PS: The music we hear on the record is more important than any hidden meaning Parker may have had. What’s most interesting about this session, in some ways, is that Bird had no intention of recording Ko-Ko at the outset.
JW: What do you mean?
PS: This was his first session as a leader, which meant he was responsible for the song choices and choosing the band members. He originally planned to record two blues—Now’s the Time and Billie's Bounce, both in F concert—a ballad based on Embraceable You and a tune based on I Got Rhythm’s chord changes, which we now know as Anthropology.
JW: What changed?
PS: On a break early in the recording session, Parker went downstairs to pick up his instrument from the repair shop. When he returned, before recording again, he tested the repair by playing the most ambitious piece in his repertoire in terms of technique—Cherokee.
JW: How did this exercise become a recorded song?
PS: Oddly enough, Savoy owner Herman Lubinsky [pictured], who for the most part was non-artistically oriented, heard what Parker was doing and said, “Hey, man, that’s what we should record!” Bird agreed and the group recorded Warming Up a Riff and Ko-Ko, both of which were based on Cherokee. They scrapped the I Got Rhythm tune and dropped Embraceable You at the end to make room for Ko-Ko.
JW: Why cut one of the songs?
PS: According to the rules of the musicians’ union at the time, you could only record four tracks in one session. This rule was put in place to keep record companies from overworking musicians. When Parker and the musicians pick up Ko-Ko, Dizzy had to play the trumpet part. Miles wasn’t going to be able to play that difficult passage at the beginning of the song in 1945.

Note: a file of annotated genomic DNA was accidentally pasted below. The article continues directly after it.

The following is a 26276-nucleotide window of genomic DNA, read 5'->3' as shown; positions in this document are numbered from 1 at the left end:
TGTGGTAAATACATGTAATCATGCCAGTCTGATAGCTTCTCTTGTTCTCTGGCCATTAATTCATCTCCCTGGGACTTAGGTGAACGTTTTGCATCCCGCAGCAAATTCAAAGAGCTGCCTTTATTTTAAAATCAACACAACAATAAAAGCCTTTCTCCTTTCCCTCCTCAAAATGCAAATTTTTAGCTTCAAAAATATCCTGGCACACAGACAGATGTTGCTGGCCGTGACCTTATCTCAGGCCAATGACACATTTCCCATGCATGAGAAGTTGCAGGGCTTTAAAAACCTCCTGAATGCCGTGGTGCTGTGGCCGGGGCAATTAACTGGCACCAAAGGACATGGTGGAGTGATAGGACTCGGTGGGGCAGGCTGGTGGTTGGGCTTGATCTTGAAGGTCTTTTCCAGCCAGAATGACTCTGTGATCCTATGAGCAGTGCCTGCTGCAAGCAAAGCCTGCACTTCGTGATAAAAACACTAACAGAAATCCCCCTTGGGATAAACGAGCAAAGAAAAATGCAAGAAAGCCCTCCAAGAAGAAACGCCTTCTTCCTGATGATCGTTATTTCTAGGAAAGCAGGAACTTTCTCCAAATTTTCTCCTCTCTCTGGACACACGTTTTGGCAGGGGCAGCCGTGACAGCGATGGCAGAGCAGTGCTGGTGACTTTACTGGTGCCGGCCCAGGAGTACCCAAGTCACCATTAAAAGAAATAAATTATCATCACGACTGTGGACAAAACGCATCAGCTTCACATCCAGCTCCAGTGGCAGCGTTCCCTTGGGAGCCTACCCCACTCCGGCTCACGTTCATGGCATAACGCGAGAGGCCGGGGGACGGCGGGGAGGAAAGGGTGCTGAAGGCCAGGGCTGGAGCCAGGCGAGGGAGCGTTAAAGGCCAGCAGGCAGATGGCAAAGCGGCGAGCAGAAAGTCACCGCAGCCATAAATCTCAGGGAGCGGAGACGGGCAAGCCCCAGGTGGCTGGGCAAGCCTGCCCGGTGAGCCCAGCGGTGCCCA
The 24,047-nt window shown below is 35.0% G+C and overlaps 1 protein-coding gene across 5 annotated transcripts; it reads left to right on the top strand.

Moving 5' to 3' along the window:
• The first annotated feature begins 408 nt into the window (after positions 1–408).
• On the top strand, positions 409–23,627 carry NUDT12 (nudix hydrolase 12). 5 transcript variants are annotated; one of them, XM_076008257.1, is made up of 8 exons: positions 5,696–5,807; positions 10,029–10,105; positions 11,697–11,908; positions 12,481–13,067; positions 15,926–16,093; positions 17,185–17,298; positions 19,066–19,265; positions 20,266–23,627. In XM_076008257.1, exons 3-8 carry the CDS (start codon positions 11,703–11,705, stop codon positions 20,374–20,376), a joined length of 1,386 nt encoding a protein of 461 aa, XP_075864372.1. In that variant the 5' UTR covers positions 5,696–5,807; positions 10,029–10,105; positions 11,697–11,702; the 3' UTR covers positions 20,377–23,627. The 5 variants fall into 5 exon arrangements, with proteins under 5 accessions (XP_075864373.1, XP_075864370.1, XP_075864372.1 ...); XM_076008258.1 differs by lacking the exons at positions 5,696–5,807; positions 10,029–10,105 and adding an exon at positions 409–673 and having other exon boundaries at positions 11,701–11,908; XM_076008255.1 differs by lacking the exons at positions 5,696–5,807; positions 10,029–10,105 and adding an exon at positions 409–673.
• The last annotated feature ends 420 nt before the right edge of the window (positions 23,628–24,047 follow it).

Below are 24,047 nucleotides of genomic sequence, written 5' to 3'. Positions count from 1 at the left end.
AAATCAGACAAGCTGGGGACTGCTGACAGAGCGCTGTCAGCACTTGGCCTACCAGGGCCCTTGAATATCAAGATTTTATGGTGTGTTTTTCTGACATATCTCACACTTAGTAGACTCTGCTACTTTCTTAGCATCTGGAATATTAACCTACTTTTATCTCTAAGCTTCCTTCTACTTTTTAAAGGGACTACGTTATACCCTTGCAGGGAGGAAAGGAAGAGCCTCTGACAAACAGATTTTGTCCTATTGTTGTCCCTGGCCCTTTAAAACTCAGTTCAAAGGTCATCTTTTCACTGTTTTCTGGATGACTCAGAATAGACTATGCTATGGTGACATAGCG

JW: What happens at the session?
PS: The group recorded three takes of Billie’s Bounce. Then they took a break to let Bird go to the repair shop to pick up his alto saxophone. When he comes back, they record Warming Up a Riff, which is based on Cherokee. They also record takes No. 4 and 5 of Billie’s Bounce, followed by four takes of Now’s the Time and three takes of Thriving From a Riff. There’s only take of Embraceable You, known as Meandering. But eventually the last song is dropped for Ko-Ko, the fifth title recorded that day.
JW: Is KoKo an extension of anything the group had played earlier?
PS: Yes, Ko-Ko actually is rooted in the astounding display of harmony Parker executed earlier on Warming Up a Riff, on which he takes a three chorus solo.
JW: Is Parker's opening line for Ko-Ko coming off the top of his head or did he have it already down?
PS: It’s an arrangement they already had worked out to Cherokee. But instead of playing Cherokee straight, Parker let the arrangement become the melody.
Tomorrow, Phil talks about Parker's trip to the West Coast, the impact he has on California jazz, and his stay at Camarillo State Hospital near Los Angeles between August 1946 and late January 1947.
JazzWax tracks: The five songs recorded during the Ko-Ko session can be found on the Complete Savoy & Dial Master Takes at iTunes or here. You'll find the five tunes recorded in November 1945 on the first disc.
JazzWax clip: Here's Charlie Parker and Dizzy Gillespie playing Ko-Ko, with Gillespie on trumpet and piano...